Identification and consideration of uncertainty
Planning phase
  Establishing the context and scope
  Selecting relevant assessment endpoints or representative species
  Establishing the baseline
  The choice of comparators
Conducting the risk assessment
  Step 1: Identification of any novel genotypic and phenotypic characteristics associated with the LMO that may have adverse effects
    Elements of a case-by-case risk assessment of LMOs
  Step 2: Evaluation of the likelihood
  Step 3: Evaluation of the consequences
  Step 4: Estimation of the overall risk
  Step 5: Acceptability of risk and identification of risk management and monitoring strategies
    Risk management
Preparing a risk assessment report and recommendation


This training material was developed by the Secretariat of the Convention on Biological Diversity (CBD) in cooperation with other United Nations bodies and international organizations in response to a request by the Parties to the Cartagena Protocol on Biosafety, in their decision BS-IV/11, paragraphs 13 and 14, to develop training on risk assessment of living modified organisms (LMOs) and to convene training courses to enable countries to gain hands-on experience in preparing and evaluating risk assessment reports in accordance with the Protocol.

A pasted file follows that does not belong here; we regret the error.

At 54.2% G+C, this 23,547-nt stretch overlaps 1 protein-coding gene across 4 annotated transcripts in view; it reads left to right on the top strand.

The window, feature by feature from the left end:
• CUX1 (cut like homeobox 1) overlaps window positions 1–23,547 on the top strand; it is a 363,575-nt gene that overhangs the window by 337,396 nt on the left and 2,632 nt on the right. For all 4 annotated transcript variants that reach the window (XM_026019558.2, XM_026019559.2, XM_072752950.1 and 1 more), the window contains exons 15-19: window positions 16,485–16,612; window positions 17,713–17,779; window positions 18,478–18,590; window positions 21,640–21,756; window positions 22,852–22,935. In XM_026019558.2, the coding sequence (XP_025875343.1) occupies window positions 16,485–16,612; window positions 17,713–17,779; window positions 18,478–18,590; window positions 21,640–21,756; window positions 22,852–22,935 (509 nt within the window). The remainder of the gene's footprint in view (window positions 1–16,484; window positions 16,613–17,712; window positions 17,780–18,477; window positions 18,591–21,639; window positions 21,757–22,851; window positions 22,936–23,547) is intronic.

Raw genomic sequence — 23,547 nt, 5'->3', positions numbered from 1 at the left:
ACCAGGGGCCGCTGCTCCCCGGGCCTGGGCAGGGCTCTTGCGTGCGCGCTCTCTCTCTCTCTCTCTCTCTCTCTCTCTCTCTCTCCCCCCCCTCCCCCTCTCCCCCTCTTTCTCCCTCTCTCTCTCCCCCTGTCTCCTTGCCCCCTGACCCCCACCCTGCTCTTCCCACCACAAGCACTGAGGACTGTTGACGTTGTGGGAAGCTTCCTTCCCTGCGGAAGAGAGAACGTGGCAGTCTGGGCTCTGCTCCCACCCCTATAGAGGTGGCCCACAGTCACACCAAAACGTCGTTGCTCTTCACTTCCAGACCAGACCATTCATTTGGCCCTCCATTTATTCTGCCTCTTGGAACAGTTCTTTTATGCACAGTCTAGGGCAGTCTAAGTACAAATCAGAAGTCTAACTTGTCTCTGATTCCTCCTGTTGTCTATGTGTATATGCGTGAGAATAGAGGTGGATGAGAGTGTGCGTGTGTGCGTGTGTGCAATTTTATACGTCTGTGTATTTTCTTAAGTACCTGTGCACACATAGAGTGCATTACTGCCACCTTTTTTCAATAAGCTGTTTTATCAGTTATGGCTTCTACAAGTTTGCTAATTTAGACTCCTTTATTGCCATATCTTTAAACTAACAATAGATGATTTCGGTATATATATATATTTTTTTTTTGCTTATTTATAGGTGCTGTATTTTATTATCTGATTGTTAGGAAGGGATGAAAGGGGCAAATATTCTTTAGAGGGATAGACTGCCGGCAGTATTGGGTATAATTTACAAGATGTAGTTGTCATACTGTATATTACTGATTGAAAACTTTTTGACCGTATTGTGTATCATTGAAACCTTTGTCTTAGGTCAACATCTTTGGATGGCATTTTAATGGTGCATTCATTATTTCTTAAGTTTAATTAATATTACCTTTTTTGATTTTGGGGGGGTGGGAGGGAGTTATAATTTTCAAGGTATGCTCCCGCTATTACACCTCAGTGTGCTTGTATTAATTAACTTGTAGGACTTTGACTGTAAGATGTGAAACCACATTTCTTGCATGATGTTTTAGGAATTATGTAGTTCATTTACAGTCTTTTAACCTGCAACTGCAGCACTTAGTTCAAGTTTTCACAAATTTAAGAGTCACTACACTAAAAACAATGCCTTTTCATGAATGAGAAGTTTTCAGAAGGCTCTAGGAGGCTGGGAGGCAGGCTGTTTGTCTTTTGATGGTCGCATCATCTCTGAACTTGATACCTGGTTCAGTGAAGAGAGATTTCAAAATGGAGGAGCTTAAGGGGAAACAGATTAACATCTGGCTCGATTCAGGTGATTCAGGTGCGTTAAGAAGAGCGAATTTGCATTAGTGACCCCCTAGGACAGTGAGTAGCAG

The purpose of this material is to provide basic training for environmental risk assessment, taking into account the provisions of the Cartagena Protocol on Biosafety and in particular Annex III of the Protocol. To this end, the training modules attempt to incorporate experience from a variety of national regulatory frameworks and international organizations in a comprehensive manner.

The training material is divided into three modules: (i) Overview of biosafety and the Cartagena Protocol on Biosafety; (ii) Preparatory work – Understanding the context in which a risk assessment is carried out; and (iii) Conducting the risk assessment.

Although this material applies to all types of LMOs and their intended uses within the scope and objective of the Protocol, it has been developed based largely on LM crop plants because of the extensive experience to date with environmental risk assessments for these organisms.